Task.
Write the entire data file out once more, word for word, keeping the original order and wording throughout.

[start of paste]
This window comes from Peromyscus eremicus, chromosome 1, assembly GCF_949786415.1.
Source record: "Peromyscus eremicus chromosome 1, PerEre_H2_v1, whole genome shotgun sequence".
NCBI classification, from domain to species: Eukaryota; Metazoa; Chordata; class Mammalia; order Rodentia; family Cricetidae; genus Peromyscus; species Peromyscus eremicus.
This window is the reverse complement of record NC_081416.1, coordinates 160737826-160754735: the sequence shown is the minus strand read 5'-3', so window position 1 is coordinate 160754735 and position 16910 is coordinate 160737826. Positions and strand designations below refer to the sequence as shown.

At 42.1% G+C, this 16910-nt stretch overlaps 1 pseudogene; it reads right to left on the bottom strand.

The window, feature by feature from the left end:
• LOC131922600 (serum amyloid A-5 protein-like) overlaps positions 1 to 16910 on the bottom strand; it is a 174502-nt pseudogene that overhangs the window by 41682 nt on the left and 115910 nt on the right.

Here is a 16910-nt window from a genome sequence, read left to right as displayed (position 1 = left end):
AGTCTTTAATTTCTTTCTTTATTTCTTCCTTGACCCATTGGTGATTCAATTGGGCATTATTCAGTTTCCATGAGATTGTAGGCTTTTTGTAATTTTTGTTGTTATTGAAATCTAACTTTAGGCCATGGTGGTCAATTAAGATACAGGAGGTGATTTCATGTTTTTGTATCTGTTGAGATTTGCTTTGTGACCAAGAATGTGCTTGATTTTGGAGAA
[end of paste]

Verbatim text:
This window comes from Peromyscus eremicus, chromosome 1, assembly GCF_949786415.1.
Source record: "Peromyscus eremicus chromosome 1, PerEre_H2_v1, whole genome shotgun sequence".
NCBI classification, from domain to species: Eukaryota; Metazoa; Chordata; class Mammalia; order Rodentia; family Cricetidae; genus Peromyscus; species Peromyscus eremicus.
This window is the reverse complement of record NC_081416.1, coordinates 160737826-160754735: the sequence shown is the minus strand read 5'-3', so window position 1 is coordinate 160754735 and position 16910 is coordinate 160737826. Positions and strand designations below refer to the sequence as shown.

At 42.1% G+C, this 16910-nt stretch overlaps 1 pseudogene; it reads right to left on the bottom strand.

The window, feature by feature from the left end:
• LOC131922600 (serum amyloid A-5 protein-like) overlaps positions 1 to 16910 on the bottom strand; it is a 174502-nt pseudogene that overhangs the window by 41682 nt on the left and 115910 nt on the right.

Here is a 16910-nt window from a genome sequence, read left to right as displayed (position 1 = left end):
AGTCTTTAATTTCTTTCTTTATTTCTTCCTTGACCCATTGGTGATTCAATTGGGCATTATTCAGTTTCCATGAGATTGTAGGCTTTTTGTAATTTTTGTTGTTATTGAAATCTAACTTTAGGCCATGGTGGTCAATTAAGATACAGGAGGTGATTTCATGTTTTTGTATCTGTTGAGATTTGCTTTGTGACCAAGAATGTGCTTGATTTTGGAGAA